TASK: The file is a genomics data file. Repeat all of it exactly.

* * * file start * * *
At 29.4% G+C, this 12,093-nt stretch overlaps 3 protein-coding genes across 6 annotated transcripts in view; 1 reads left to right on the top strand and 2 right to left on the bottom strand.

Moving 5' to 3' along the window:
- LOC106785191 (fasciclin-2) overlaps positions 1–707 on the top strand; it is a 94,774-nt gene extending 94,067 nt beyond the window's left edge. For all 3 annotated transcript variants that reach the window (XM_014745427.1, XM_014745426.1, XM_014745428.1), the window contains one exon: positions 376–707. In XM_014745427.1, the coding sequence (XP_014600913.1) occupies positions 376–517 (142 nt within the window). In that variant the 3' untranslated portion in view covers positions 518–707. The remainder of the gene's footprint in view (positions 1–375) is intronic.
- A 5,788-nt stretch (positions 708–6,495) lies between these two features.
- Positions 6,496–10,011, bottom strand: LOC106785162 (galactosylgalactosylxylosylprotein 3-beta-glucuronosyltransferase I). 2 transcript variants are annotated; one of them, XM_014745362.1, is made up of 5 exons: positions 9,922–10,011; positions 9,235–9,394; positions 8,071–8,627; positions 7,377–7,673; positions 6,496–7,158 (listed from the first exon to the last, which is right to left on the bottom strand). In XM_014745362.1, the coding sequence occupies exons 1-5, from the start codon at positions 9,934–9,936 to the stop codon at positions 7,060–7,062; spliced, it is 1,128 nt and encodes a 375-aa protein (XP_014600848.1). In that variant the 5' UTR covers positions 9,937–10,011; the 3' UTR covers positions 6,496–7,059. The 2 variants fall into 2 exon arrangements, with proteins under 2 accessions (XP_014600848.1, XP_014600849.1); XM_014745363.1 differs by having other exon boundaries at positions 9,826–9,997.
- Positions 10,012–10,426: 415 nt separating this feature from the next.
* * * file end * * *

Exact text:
At 29.4% G+C, this 12,093-nt stretch overlaps 3 protein-coding genes across 6 annotated transcripts in view; 1 reads left to right on the top strand and 2 right to left on the bottom strand.

Moving 5' to 3' along the window:
- LOC106785191 (fasciclin-2) overlaps positions 1–707 on the top strand; it is a 94,774-nt gene extending 94,067 nt beyond the window's left edge. For all 3 annotated transcript variants that reach the window (XM_014745427.1, XM_014745426.1, XM_014745428.1), the window contains one exon: positions 376–707. In XM_014745427.1, the coding sequence (XP_014600913.1) occupies positions 376–517 (142 nt within the window). In that variant the 3' untranslated portion in view covers positions 518–707. The remainder of the gene's footprint in view (positions 1–375) is intronic.
- A 5,788-nt stretch (positions 708–6,495) lies between these two features.
- Positions 6,496–10,011, bottom strand: LOC106785162 (galactosylgalactosylxylosylprotein 3-beta-glucuronosyltransferase I). 2 transcript variants are annotated; one of them, XM_014745362.1, is made up of 5 exons: positions 9,922–10,011; positions 9,235–9,394; positions 8,071–8,627; positions 7,377–7,673; positions 6,496–7,158 (listed from the first exon to the last, which is right to left on the bottom strand). In XM_014745362.1, the coding sequence occupies exons 1-5, from the start codon at positions 9,934–9,936 to the stop codon at positions 7,060–7,062; spliced, it is 1,128 nt and encodes a 375-aa protein (XP_014600848.1). In that variant the 5' UTR covers positions 9,937–10,011; the 3' UTR covers positions 6,496–7,059. The 2 variants fall into 2 exon arrangements, with proteins under 2 accessions (XP_014600848.1, XP_014600849.1); XM_014745363.1 differs by having other exon boundaries at positions 9,826–9,997.
- Positions 10,012–10,426: 415 nt separating this feature from the next.